COLLABORATE: a precision-medicine platform trial to improve the care of sick and preterm newborn babies
- COLLABORATE is a paradigm-shifting approach to enable neonatal teams to contribute collectively to resolving important, longstanding practice uncertainties and generate high quality evidence to advance neonatal care more quickly, efficiently, and cost-effectively than has been hitherto possible.
- COLLABORATE is a planned neonatal precision-medicine platform trial to examine the efficacy of nutritional practices as well as new interventions to prevent or treat necrotising enterocolitis (NEC) in very preterm neonates and test mechanistic hypotheses relating to their mode of action.
- The infrastructure developed as part of COLLABORATE will be made available to other researchers and trials units to address additional areas of neonatal care.
- COLLABORATE co-chief Investigators are Victoria Cornelius, Professor of Statistics and Trial Methodology, Head of the Imperial Clinical Trials Unit; and Neena Modi, Professor of Neonatal Medicine, Imperial College London
- The COLLABORATE Advisory Board includes representation from the UK NEC Society, and Adult Preemie Advocacy Network; Bliss is a co-applicant.
- COLLABORATE welcomes the involvement of all neonatal units in the UK, Australia, and New Zealand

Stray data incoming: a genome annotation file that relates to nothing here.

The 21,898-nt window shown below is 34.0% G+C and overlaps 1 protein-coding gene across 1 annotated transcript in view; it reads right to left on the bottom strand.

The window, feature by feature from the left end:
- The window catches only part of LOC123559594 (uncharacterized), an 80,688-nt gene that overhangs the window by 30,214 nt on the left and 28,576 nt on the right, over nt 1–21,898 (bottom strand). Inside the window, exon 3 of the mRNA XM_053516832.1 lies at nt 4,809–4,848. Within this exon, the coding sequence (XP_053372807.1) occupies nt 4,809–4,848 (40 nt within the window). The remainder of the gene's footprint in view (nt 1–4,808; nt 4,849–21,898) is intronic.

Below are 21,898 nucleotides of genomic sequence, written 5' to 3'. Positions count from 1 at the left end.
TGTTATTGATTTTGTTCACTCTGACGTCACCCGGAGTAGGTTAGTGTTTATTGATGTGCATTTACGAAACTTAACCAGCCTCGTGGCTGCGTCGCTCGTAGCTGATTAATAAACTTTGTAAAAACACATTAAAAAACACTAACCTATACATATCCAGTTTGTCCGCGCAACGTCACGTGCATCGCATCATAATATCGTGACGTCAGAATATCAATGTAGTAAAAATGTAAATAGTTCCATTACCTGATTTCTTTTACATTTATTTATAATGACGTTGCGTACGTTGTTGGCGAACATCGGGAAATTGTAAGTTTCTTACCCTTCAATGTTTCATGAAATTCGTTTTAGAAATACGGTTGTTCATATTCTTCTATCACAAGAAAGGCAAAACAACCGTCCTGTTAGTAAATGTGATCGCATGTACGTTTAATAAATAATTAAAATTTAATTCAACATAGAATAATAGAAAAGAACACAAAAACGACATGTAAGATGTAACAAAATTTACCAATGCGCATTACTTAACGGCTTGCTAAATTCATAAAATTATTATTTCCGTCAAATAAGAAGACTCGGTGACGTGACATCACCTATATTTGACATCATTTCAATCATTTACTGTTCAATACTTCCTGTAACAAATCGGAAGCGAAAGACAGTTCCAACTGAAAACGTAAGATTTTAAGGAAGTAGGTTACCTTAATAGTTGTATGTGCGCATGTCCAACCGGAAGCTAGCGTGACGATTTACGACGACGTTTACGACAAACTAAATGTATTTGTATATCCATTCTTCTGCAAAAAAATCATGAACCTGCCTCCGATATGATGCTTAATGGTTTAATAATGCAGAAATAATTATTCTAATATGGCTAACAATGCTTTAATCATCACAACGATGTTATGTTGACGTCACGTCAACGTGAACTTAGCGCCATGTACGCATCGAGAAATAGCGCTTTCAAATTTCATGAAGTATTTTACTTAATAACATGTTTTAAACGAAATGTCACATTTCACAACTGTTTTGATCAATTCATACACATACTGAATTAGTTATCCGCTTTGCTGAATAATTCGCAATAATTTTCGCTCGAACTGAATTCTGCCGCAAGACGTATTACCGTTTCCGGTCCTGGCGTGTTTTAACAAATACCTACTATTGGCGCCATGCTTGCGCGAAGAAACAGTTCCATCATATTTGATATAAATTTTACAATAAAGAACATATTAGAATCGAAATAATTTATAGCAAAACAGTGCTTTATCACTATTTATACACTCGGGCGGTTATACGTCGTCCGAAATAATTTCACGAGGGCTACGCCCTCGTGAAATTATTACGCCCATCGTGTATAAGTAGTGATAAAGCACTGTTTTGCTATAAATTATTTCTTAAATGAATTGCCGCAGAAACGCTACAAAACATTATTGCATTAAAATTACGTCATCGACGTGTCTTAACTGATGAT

COLLABORATE is a precision-medicine platform trial. In a precision medicine trial, researchers randomise patients to treatments according to characteristics that are likely to affect the efficacy of the intervention in an individual. In a platform trial researchers test multiple therapies in a continuous manner, introducing or discarding interventions as data accumulate. We will use a trial design known as REMAP (Randomised, Embedded, Multifactorial, Adaptive Platform). In a REMAP trial:
- Patient are randomised to intervention or control, which may be active or placebo (this is the randomised element)
- The trial is conducted within a normal clinical care setting (this is the embedded element)
- Multiple questions can be evaluated simultaneously (this is the multifactorial element)
- Recruitment can be structured to increase statistical efficiency; the design of the trial can be altered; dose-outcome relationships can be assessed; the trial can be stopped when sufficient data have accrued rather than when a pre-specified sample size is reached; the trial can also be extended and/or have added arms incorporated (this is the adaptive element)
- Interactions between different interventions can be evaluated
- The precision medicine factors we will incorporate are sex, gestational age, and degree of intrauterine growth restriction.
- We will use routinely recorded clinical data available from the National Neonatal Research Database to reduce costs and burden of data collection and improve trial efficiency.
- We will employ a Bayesian approach to further improve trial efficiency; a Bayesian design does not incorporate a fixed sample size; instead, recruitment is stopped when sufficient data have accumulated to show benefit, harm, or futility; we have conducted extensive simulation studies to identify the likely number of recruits required.